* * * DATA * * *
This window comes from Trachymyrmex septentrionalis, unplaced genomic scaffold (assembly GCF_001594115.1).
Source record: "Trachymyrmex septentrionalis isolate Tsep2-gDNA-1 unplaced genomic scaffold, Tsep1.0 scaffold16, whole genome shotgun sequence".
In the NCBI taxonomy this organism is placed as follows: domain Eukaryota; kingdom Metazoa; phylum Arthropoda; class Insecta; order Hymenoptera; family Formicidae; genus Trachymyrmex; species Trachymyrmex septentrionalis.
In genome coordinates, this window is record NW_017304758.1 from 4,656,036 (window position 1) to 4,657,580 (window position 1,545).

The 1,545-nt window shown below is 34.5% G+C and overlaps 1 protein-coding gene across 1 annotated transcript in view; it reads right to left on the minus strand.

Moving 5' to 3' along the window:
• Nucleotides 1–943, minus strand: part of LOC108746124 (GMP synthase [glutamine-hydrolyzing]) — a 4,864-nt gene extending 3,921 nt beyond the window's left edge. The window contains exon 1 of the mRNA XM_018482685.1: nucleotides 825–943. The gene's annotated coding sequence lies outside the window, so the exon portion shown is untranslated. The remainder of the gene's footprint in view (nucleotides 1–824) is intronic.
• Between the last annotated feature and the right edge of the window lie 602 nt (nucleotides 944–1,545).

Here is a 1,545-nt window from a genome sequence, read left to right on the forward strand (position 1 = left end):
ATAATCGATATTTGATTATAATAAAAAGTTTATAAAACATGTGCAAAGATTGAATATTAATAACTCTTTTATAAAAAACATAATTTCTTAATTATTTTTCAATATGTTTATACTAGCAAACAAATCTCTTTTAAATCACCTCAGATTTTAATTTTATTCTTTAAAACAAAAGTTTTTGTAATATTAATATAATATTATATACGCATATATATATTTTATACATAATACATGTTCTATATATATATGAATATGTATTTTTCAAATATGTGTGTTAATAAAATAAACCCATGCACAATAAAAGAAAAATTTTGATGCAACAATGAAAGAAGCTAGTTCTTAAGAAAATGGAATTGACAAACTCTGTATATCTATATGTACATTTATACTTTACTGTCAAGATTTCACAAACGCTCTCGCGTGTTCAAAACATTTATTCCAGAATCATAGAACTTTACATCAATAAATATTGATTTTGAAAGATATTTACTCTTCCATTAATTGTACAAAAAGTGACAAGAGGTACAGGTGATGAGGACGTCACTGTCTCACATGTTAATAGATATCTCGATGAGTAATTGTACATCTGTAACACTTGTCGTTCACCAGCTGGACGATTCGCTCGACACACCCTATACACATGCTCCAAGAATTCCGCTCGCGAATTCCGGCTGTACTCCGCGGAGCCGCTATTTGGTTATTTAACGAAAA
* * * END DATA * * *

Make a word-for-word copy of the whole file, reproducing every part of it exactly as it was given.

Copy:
This window comes from Trachymyrmex septentrionalis, unplaced genomic scaffold (assembly GCF_001594115.1).
Source record: "Trachymyrmex septentrionalis isolate Tsep2-gDNA-1 unplaced genomic scaffold, Tsep1.0 scaffold16, whole genome shotgun sequence".
In the NCBI taxonomy this organism is placed as follows: domain Eukaryota; kingdom Metazoa; phylum Arthropoda; class Insecta; order Hymenoptera; family Formicidae; genus Trachymyrmex; species Trachymyrmex septentrionalis.
In genome coordinates, this window is record NW_017304758.1 from 4,656,036 (window position 1) to 4,657,580 (window position 1,545).

The 1,545-nt window shown below is 34.5% G+C and overlaps 1 protein-coding gene across 1 annotated transcript in view; it reads right to left on the minus strand.

Moving 5' to 3' along the window:
• Nucleotides 1–943, minus strand: part of LOC108746124 (GMP synthase [glutamine-hydrolyzing]) — a 4,864-nt gene extending 3,921 nt beyond the window's left edge. The window contains exon 1 of the mRNA XM_018482685.1: nucleotides 825–943. The gene's annotated coding sequence lies outside the window, so the exon portion shown is untranslated. The remainder of the gene's footprint in view (nucleotides 1–824) is intronic.
• Between the last annotated feature and the right edge of the window lie 602 nt (nucleotides 944–1,545).

Here is a 1,545-nt window from a genome sequence, read left to right on the forward strand (position 1 = left end):
ATAATCGATATTTGATTATAATAAAAAGTTTATAAAACATGTGCAAAGATTGAATATTAATAACTCTTTTATAAAAAACATAATTTCTTAATTATTTTTCAATATGTTTATACTAGCAAACAAATCTCTTTTAAATCACCTCAGATTTTAATTTTATTCTTTAAAACAAAAGTTTTTGTAATATTAATATAATATTATATACGCATATATATATTTTATACATAATACATGTTCTATATATATATGAATATGTATTTTTCAAATATGTGTGTTAATAAAATAAACCCATGCACAATAAAAGAAAAATTTTGATGCAACAATGAAAGAAGCTAGTTCTTAAGAAAATGGAATTGACAAACTCTGTATATCTATATGTACATTTATACTTTACTGTCAAGATTTCACAAACGCTCTCGCGTGTTCAAAACATTTATTCCAGAATCATAGAACTTTACATCAATAAATATTGATTTTGAAAGATATTTACTCTTCCATTAATTGTACAAAAAGTGACAAGAGGTACAGGTGATGAGGACGTCACTGTCTCACATGTTAATAGATATCTCGATGAGTAATTGTACATCTGTAACACTTGTCGTTCACCAGCTGGACGATTCGCTCGACACACCCTATACACATGCTCCAAGAATTCCGCTCGCGAATTCCGGCTGTACTCCGCGGAGCCGCTATTTGGTTATTTAACGAAAA